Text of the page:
Themes of financial scandal, racial injustice and religious conflict keep the story relevant. Modern colloquialisms keep it alive.
Through July 3rd at the Folger Theatre at the Folger Shakespeare Library, 201 East Capitol Street, SE, Washington, DC 20003. For tickets and information call 202 544-7077 or visit www.Folger.edu/theatre.
May 25, 2016
Special to The Alexandria Times
Maulik Pancholy as Katherina and Peter Gadiot as Petruchio. Photo by Scott Suchman.
A curious production of Shakespeare’s The Taming of the Shrew is currently showing at Sidney Harman Hall. I say curious, because it doesn’t have a real identity – unless you want to call this classic play a gender-bending musical with anti-feminist leanings. In another words, it’s all over the place in terms of direction and cast.
Oliver Thornton as Bianca and Maulik Pancholy as Katherina. Photo by Scott Suchman.
Tapping into Shakespeare’s use of an all-male cast, Director Ed Sylvanus Iskander has instead given us an ersatz drag show (I’ve seen far better) performed by an oddly uneven cast. The only thing worth holding your breath for is Tony Award-winning Jason Sherwood’s heart-stopping, gold gilded, rotating set, Seth Reiser’s intricate lighting design and Duncan Sheik’s rock music with a catchy backbeat. But, trust me, you will never hear a cast recording of Sheik’s terrific music, since the all-male voices were either gravelly or garbled and, far too often, off-key.
Matthew Russell as Tranio and Telly Leung as Lucentio. Photo by Scott Suchman.
Before I enumerate the plethora of disasters this dismal interpretation holds in store for lovers of the Bard of Avon, I must give credit to the two performers who, despite all discombobulations, kept this three-hour snoozefest from becoming even more intolerable. Peter Gadiot as Petruchio is a marvel of timing, delivery and believability. Blessedly he became the glue that held the plot, as it were, together. And the hilarious stage antics of André De Shields who exudes the classical training and timing of a true actor’s actor, most especially in a hilarious death scene.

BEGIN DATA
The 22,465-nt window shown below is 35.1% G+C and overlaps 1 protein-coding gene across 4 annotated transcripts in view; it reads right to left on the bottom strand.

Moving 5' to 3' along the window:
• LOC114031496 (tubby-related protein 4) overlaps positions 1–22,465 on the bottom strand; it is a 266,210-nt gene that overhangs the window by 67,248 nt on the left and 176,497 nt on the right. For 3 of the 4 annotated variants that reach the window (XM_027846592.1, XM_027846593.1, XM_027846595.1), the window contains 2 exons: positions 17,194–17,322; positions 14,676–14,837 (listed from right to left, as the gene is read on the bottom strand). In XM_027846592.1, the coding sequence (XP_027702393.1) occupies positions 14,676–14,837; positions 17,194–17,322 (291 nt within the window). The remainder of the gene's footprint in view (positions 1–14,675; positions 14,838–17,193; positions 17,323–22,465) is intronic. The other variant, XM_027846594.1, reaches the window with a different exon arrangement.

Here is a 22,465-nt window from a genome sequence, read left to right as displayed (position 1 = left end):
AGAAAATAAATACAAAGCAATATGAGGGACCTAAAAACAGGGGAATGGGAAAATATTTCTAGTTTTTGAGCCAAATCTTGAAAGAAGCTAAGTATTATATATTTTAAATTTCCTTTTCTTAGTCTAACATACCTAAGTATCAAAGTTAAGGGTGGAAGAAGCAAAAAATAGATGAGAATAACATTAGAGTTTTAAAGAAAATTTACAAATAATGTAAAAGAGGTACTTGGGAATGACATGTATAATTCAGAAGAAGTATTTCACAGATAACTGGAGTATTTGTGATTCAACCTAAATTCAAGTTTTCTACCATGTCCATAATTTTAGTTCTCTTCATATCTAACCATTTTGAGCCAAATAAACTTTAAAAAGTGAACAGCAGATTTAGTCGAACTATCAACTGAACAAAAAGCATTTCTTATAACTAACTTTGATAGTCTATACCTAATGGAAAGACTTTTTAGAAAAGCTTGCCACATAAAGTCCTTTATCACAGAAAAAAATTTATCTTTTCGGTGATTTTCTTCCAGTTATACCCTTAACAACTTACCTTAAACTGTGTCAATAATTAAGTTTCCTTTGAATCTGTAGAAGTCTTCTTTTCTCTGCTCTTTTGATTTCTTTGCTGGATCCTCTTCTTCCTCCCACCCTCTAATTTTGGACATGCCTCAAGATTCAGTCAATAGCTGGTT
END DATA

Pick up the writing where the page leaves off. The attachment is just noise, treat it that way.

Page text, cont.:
Modern day renditions of this comedy are more likely to have the tongue firmly planted in the cheek when it comes to interpreting Petruchio’s male dominance and Kate’s subservience. Nowadays the misogynistic elements are firmly tamped down and contemporary stagings present it as a light-hearted romp with Kate’s willfulness interpreted as her independent feminist spirit. But here Iskander offers up Kate as a victim of the Stockholm Syndrome, subjugating herself and willing the other “ladies” of her acquaintance to follow her lead, which results in them genuflecting side by side in the finale with palms upraised to God, giving themselves over to the demands of the men to be good, obedient wives. I felt as though I’d been hurtled backwards into a time warp before women had the vote.
Under Eskander’s direction Loren Shaw’s costumes veer wildly from classical robes to modern street wear – dressing Bianca in a pink 50’s chiffon frock, the “obvious” males in exaggerated codpieces and Hortensio sporting silver sequined high heels after a make out session with one of the women’s suitors. What’s the point? Ask the paparazzi that appear on stage to snap photos of Bianca acting like Madonna. Maybe they can explain. And I won’t dignify the bondage scene either. So let’s just move on, shall we? Unless you need an explanation for Lucentio in 1970’s pimp’s fur coat and fedora, or a reason for Petruchio’s antlers. Hardly worth the ink.
The cast of Shakespeare Theatre Company’s production of The Taming of the Shrew, directed by Ed Sylvanus Iskandar. Photo by Scott Suchman.
At the Shakespeare Theatre Company’s Sidney Harman Hall through June 26th 2016 at 610 F St., NW Washington, DC 20004. For tickets and information call 202 547-1122 or visit www.ShakespeareTheatre.org.